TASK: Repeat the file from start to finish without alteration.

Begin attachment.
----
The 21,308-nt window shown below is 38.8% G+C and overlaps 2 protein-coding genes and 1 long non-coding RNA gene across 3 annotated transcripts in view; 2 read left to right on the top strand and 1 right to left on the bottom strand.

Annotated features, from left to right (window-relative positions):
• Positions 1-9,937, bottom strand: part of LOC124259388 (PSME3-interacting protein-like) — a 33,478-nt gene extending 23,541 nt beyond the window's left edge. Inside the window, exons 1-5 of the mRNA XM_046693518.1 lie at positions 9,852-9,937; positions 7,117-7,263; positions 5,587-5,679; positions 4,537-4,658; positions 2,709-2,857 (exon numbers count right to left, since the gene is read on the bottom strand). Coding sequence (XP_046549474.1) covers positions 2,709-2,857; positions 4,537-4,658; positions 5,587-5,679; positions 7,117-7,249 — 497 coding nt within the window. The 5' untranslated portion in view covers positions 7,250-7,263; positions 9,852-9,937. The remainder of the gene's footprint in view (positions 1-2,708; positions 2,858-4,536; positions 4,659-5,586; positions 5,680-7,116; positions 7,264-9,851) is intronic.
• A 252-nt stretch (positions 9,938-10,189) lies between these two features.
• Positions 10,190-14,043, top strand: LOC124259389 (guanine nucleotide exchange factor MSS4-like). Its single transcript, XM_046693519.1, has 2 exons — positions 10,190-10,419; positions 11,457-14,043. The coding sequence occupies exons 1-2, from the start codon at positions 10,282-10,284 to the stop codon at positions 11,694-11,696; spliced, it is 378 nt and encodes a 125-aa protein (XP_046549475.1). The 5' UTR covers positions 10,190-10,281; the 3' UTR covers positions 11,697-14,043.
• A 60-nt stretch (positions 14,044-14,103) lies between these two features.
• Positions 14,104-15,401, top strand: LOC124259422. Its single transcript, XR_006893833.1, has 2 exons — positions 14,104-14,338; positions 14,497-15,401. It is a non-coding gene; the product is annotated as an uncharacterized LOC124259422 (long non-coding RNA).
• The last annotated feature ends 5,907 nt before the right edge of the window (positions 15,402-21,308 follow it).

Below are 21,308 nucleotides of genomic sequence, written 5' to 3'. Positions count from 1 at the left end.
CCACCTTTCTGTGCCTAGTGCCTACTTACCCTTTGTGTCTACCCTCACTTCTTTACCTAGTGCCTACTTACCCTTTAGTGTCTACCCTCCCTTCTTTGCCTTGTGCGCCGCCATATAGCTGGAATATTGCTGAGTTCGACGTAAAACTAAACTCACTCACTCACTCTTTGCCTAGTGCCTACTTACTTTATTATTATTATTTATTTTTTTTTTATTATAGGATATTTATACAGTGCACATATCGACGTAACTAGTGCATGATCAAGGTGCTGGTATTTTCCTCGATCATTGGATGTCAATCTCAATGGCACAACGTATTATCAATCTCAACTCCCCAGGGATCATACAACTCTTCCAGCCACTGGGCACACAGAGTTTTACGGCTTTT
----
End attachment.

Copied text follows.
The 21,308-nt window shown below is 38.8% G+C and overlaps 2 protein-coding genes and 1 long non-coding RNA gene across 3 annotated transcripts in view; 2 read left to right on the top strand and 1 right to left on the bottom strand.

Annotated features, from left to right (window-relative positions):
• Positions 1-9,937, bottom strand: part of LOC124259388 (PSME3-interacting protein-like) — a 33,478-nt gene extending 23,541 nt beyond the window's left edge. Inside the window, exons 1-5 of the mRNA XM_046693518.1 lie at positions 9,852-9,937; positions 7,117-7,263; positions 5,587-5,679; positions 4,537-4,658; positions 2,709-2,857 (exon numbers count right to left, since the gene is read on the bottom strand). Coding sequence (XP_046549474.1) covers positions 2,709-2,857; positions 4,537-4,658; positions 5,587-5,679; positions 7,117-7,249 — 497 coding nt within the window. The 5' untranslated portion in view covers positions 7,250-7,263; positions 9,852-9,937. The remainder of the gene's footprint in view (positions 1-2,708; positions 2,858-4,536; positions 4,659-5,586; positions 5,680-7,116; positions 7,264-9,851) is intronic.
• A 252-nt stretch (positions 9,938-10,189) lies between these two features.
• Positions 10,190-14,043, top strand: LOC124259389 (guanine nucleotide exchange factor MSS4-like). Its single transcript, XM_046693519.1, has 2 exons — positions 10,190-10,419; positions 11,457-14,043. The coding sequence occupies exons 1-2, from the start codon at positions 10,282-10,284 to the stop codon at positions 11,694-11,696; spliced, it is 378 nt and encodes a 125-aa protein (XP_046549475.1). The 5' UTR covers positions 10,190-10,281; the 3' UTR covers positions 11,697-14,043.
• A 60-nt stretch (positions 14,044-14,103) lies between these two features.
• Positions 14,104-15,401, top strand: LOC124259422. Its single transcript, XR_006893833.1, has 2 exons — positions 14,104-14,338; positions 14,497-15,401. It is a non-coding gene; the product is annotated as an uncharacterized LOC124259422 (long non-coding RNA).
• The last annotated feature ends 5,907 nt before the right edge of the window (positions 15,402-21,308 follow it).

Below are 21,308 nucleotides of genomic sequence, written 5' to 3'. Positions count from 1 at the left end.
CCACCTTTCTGTGCCTAGTGCCTACTTACCCTTTGTGTCTACCCTCACTTCTTTACCTAGTGCCTACTTACCCTTTAGTGTCTACCCTCCCTTCTTTGCCTTGTGCGCCGCCATATAGCTGGAATATTGCTGAGTTCGACGTAAAACTAAACTCACTCACTCACTCTTTGCCTAGTGCCTACTTACTTTATTATTATTATTTATTTTTTTTTTATTATAGGATATTTATACAGTGCACATATCGACGTAACTAGTGCATGATCAAGGTGCTGGTATTTTCCTCGATCATTGGATGTCAATCTCAATGGCACAACGTATTATCAATCTCAACTCCCCAGGGATCATACAACTCTTCCAGCCACTGGGCACACAGAGTTTTACGGCTTTT